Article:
Birth Defects and First Trimester Screening
While most children are born healthy, approximately 3-5% of children are born with some sort of birth defect. These defects can be very minor or severe and typically develop in the first three months of pregnancy. About 70% of the time, the cause of the defect is not known. However, known causes of birth defects can also include genetics or exposure of the mother to harmful agents or medications.
Some of the more common defects that we can screen for include:
Neural tube defect: Incomplete closure of the fetal spine that can result in spina bifida or anencephaly. The risk of this can be decreased with folic acid. This is why it is important to take folic acid prior to becoming pregnant or as soon as you find out you are pregnant.
Abdominal wall defects: This refers to an opening in the abdominal wall that allows the bowel to protrude through. Gastroschisis is a defect that describes a loss of muscle and skin on the abdominal wall. The bowel is able to protrude through this hole. Another type is when the tissue around the umbilical cord is weak and allows organs to protrude into this area (omphalocele).
Down syndrome: A syndrome that results from an extra copy of chromosome 21. Typical features of this include mental retardation, abnormal facial structure, and medical problems such as heart defects.
Trisomy 18: A syndrome that results from an extra copy of chromosome 18. This causes severe mental retardation, birth defects, and is typically not compatible with life.
A screening test is a test that assesses the risk your baby has of a certain birth defect. The advantage of this kind of test is that these tests are not invasive and do not pose a risk to you or the baby. However, because the test is used only to screen, abnormal results may require further testing.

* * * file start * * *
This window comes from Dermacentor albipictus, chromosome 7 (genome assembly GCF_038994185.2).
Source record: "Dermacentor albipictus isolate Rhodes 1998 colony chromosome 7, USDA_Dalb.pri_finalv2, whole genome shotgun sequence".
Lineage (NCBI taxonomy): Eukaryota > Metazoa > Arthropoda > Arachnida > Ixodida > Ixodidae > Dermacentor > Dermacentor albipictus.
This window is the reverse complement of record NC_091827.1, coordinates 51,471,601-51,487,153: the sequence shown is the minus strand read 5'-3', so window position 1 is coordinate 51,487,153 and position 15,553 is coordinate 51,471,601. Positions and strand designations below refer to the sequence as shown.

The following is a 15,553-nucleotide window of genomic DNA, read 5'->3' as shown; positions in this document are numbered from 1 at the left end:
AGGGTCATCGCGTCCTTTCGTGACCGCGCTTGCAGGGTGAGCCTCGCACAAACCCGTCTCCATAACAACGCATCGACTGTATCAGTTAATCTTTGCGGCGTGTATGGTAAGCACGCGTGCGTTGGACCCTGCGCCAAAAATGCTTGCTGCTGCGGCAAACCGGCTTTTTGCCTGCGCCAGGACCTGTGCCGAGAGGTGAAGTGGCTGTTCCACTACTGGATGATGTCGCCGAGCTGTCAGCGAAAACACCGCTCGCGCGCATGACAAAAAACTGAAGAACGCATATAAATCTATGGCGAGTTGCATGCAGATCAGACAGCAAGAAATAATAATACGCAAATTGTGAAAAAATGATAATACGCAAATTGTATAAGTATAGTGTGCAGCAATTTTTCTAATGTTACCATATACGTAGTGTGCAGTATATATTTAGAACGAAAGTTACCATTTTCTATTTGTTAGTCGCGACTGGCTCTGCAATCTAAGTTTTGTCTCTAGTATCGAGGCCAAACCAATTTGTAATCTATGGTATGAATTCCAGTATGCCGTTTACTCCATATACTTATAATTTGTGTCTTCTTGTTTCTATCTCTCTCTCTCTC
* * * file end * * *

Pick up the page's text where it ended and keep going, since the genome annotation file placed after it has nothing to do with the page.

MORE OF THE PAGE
First Trimester Screening
A first trimester screening test is a combination of two things—blood work and an ultrasound. This is performed between weeks 11 and 14 and tests only for Down syndrome and trisomy 18. This combination test detects Down syndrome in approximately 82-87% of cases. The testing consists of:
Blood work: The blood work checks for levels of two hormones, PAPP-A and hCG. The levels of these hormones are then compared to standard levels in women with similar demographic characteristics.
Ultrasound: An ultrasound is performed to measure nuchal translucency. This describes a measurement that is taken of the thickness of the tissue at the back of the baby’s neck. If this measurement is higher than expected, it may be a sign of a chromosomal (genetic) problem.
The results of the blood work are then combined with the results of the ultrasound and this calculation is combined with the mother’s age and used to assess a risk to the fetus.
What if I have an abnormal screen?
Abnormal screening tests do not always indicate an unhealthy baby. On the other hand, because it is not a diagnostic test, a birth defect can be present even if the test is normal. In most instances, there are no treatment options available, so the information obtained is strictly for your knowledge.
If your screening test is abnormal, your doctor may recommend a referral to a maternal-fetal medicine specialist for diagnostic testing. These kinds of tests are offered to women who are at risk of a genetic disorder based on history or the results of screening tests. These include amniocentesis, chorionic villus sampling, and more detailed ultrasound exams. Screening tests and diagnostic tests are available to any mother if she mother is interested, but invasive diagnostic tests are performed only at higher level centers and require referral.